have to follow the rules and regulations, that's the reason singapore is very good. same time, singaporeans are very hard working. as human beings, what we need? food to eat, clothes to wear, a place to sleep, you can get in singapore. so in other words, we have to continue work, you see. if you're working, you'll get something, once lazy, you're out. >> anthony: by some measures, singapore is a welfare state, taking care of the less fortunate, but at its heart, it's a cold blooded meritocracy. you follow the rules -- and there are many, work hard, and you will have a good life. that's the message. >> najip: we are starting to define the definition of success. i think we are very clear with the 5 "cs." car, condominium, credit card, cash, and career. >> anthony: wow, that sounds awful, dude. >> najip: i grew up with that idea. >> anthony: well, that's not good. >> najip: i grew up with that. yeah, exactly. >> anthony: that sounds kind of
depressing. >> najip: i know, but that's the past. >> anthony: the muslim quarter --just following afternoon prayers. i'm here with najip ali, a singaporean malay entertainer and producer. >> najip: yeah, okay. >> anthony: that looks good. >> najip: this is it. >> anthony: so this is a -- >> najip: longton. >> anthony: and this? >> najip: mee siam. >> anthony: we are having longton. rice cake, coconut gravy, vegetables, and a hard-boiled egg. and mee siam, fried rice noodles with chili paste, prawns, bean sprouts and a spicy sweet and sour gravy, fried bean curd and an egg. delicious. i mean, we like to make fun of singapore in the west and call it disney land with the death penalty, and we're skeptical, of course, of one party rule, we're skeptical of constraints on freedom of the press or the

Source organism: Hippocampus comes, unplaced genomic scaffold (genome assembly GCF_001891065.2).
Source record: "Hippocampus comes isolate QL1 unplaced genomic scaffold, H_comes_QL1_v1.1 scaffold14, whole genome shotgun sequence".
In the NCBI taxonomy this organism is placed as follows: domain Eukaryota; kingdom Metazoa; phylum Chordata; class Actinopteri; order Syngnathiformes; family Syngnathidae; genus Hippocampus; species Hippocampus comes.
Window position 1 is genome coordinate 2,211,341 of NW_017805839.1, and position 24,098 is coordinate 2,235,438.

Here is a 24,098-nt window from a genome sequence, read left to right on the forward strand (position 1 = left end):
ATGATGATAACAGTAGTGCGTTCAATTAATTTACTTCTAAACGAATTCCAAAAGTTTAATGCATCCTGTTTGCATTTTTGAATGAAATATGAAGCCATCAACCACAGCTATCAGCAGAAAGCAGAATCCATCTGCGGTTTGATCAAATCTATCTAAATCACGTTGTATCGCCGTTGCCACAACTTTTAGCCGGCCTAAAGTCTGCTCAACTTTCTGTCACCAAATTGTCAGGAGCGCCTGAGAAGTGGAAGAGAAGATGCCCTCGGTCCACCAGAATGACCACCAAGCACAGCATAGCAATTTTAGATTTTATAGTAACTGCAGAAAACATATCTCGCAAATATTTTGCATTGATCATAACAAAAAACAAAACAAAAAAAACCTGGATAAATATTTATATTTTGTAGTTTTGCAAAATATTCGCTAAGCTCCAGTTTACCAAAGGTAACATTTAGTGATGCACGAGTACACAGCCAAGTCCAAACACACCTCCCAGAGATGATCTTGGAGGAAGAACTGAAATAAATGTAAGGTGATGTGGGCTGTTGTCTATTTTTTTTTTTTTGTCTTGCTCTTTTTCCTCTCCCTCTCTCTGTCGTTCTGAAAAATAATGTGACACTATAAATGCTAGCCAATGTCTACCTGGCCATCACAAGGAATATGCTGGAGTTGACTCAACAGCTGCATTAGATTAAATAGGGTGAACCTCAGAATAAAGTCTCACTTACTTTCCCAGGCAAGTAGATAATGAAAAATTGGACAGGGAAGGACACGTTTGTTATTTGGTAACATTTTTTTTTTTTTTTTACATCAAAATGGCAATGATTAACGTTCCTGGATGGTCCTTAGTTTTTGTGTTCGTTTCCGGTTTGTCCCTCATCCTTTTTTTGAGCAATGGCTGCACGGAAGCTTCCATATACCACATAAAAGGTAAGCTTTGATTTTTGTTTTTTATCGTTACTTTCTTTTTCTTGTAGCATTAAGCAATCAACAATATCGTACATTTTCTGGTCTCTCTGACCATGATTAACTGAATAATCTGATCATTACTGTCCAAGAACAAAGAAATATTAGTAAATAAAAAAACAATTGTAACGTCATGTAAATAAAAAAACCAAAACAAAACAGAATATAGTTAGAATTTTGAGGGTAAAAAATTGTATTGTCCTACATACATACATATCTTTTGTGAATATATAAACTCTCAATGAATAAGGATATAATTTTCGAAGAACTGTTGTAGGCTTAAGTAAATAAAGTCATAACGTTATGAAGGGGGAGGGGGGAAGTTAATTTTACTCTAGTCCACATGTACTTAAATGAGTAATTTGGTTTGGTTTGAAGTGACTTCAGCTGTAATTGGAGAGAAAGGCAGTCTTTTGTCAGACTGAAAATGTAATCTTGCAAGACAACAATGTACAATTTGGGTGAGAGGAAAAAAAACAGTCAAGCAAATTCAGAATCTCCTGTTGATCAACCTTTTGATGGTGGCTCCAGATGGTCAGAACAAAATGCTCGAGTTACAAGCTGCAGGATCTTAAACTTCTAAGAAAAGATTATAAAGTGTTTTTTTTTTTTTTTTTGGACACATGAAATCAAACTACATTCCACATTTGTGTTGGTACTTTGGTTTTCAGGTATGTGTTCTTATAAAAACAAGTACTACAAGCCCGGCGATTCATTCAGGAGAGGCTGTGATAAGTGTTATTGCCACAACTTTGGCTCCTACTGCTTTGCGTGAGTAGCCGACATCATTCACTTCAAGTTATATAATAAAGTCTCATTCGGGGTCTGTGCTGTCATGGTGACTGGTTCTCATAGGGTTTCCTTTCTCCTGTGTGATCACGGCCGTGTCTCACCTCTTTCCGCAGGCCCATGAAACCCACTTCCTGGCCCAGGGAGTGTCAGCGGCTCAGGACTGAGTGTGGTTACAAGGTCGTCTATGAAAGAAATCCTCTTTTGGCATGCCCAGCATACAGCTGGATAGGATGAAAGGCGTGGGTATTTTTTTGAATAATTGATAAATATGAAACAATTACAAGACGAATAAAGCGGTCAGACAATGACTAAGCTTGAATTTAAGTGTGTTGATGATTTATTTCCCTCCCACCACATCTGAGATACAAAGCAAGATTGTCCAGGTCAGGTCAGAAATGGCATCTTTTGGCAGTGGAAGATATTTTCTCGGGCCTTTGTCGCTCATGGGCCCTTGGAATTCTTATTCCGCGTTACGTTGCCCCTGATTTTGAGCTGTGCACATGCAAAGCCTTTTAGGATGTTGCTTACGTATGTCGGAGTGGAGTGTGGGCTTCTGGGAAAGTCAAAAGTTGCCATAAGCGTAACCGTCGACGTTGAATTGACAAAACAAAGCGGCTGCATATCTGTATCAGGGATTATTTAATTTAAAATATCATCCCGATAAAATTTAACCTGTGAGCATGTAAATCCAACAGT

things you can't do. >> najip: can't do, yeah. >> anthony: do you think that young creative singaporeans feels those constraints and suffer from them? >> najip: i think some of them who travel knows better. most of them are over educated and under exposed, meaning they have very little experience in what they know. and i think that's what we are lacking. they're looking for things to do. and the problem with this is we're living in a small country and we have nowhere to go and no way to experience these things. if you're in new york and you don't like the city life and you say shit, i'm -- >> anthony: you can say "shit" on the show. >> najip: i'm going to take this. >> anthony: i think we have two more in this hour. >> najip: you want to get out of the city, so you go to minnesota, you go to texas, you take time to think about. >> anthony: right. >> najip: and even in malaysia when you are in kuala lumpur, you can go to tanjung you can go to -- we have nowhere to go. >> anthony: not only is singapore a small city-state a little more than half the size of l.a., but there is also pressure of a kind from a big